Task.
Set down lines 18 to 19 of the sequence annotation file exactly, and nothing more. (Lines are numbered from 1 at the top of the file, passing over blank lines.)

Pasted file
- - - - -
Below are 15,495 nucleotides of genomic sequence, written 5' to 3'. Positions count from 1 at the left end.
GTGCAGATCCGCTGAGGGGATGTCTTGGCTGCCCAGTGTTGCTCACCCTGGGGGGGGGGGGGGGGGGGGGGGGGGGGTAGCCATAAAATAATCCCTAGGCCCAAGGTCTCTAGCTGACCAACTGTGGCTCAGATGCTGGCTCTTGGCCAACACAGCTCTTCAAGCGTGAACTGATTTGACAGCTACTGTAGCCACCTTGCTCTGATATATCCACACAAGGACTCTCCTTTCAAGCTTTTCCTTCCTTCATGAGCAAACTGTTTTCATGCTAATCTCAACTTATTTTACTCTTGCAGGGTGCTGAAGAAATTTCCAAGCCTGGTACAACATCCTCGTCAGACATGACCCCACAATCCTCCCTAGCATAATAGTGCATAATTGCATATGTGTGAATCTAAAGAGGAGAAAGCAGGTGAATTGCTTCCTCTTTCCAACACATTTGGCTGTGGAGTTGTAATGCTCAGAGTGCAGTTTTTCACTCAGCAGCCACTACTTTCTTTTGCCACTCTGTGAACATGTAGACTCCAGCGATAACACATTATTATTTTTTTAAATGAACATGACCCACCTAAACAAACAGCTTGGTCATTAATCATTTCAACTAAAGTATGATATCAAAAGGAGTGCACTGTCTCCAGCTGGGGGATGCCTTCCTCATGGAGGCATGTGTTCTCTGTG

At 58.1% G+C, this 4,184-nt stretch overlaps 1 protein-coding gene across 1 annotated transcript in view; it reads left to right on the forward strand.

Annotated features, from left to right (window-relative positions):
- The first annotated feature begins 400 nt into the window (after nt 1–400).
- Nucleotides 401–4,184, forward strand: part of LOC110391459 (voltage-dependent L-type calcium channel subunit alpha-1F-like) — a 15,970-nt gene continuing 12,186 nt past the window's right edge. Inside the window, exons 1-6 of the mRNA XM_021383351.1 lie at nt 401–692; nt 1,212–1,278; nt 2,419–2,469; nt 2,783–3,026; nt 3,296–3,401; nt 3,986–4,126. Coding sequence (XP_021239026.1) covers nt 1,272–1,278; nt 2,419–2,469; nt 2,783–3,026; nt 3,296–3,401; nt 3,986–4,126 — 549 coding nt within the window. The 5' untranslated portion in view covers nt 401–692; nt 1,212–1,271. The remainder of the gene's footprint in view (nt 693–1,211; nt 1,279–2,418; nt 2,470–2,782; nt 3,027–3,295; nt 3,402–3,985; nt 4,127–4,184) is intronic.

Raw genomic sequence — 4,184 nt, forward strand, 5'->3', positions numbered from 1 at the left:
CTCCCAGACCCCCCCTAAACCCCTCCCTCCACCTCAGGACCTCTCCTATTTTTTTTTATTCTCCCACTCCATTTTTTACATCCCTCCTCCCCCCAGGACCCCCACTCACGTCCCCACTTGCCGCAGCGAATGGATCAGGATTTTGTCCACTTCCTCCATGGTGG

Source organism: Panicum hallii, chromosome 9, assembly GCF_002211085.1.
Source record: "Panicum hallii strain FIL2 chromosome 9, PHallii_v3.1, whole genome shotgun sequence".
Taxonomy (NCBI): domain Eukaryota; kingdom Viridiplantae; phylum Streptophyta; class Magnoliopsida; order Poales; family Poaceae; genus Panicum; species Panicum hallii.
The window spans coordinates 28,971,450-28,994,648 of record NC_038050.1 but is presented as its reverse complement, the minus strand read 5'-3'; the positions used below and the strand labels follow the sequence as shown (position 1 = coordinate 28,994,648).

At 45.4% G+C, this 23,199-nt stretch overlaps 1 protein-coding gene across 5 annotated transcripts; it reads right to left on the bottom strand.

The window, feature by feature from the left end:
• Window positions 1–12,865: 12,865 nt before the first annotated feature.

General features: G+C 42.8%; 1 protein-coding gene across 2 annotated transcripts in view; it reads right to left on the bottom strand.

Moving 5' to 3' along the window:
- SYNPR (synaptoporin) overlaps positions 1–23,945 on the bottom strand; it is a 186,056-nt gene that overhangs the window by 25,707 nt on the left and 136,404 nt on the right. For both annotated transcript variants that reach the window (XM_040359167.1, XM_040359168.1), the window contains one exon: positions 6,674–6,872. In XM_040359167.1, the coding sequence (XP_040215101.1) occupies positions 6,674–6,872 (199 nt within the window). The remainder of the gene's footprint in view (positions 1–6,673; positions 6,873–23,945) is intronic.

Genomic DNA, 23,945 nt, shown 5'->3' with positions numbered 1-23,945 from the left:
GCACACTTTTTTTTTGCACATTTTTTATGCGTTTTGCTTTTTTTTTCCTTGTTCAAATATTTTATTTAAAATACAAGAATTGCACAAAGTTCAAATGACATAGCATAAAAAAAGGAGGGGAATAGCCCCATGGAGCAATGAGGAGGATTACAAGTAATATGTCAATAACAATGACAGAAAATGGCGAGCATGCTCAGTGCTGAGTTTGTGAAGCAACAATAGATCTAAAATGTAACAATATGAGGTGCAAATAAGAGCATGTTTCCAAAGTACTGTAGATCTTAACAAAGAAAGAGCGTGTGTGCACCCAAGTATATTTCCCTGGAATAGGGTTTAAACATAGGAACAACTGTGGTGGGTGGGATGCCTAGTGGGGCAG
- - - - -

- SYNPR (synaptoporin) overlaps positions 1–23,945 on the bottom strand; it is a 186,056-nt gene that overhangs the window by 25,707 nt on the left and 136,404 nt on the right. For both annotated transcript variants that reach the window (XM_040359167.1, XM_040359168.1), the window contains one exon: positions 6,674–6,872. In XM_040359167.1, the coding sequence (XP_040215101.1) occupies positions 6,674–6,872 (199 nt within the window). The remainder of the gene's footprint in view (positions 1–6,673; positions 6,873–23,945) is intronic.

Genomic DNA, 23,945 nt, shown 5'->3' with positions numbered 1-23,945 from the left: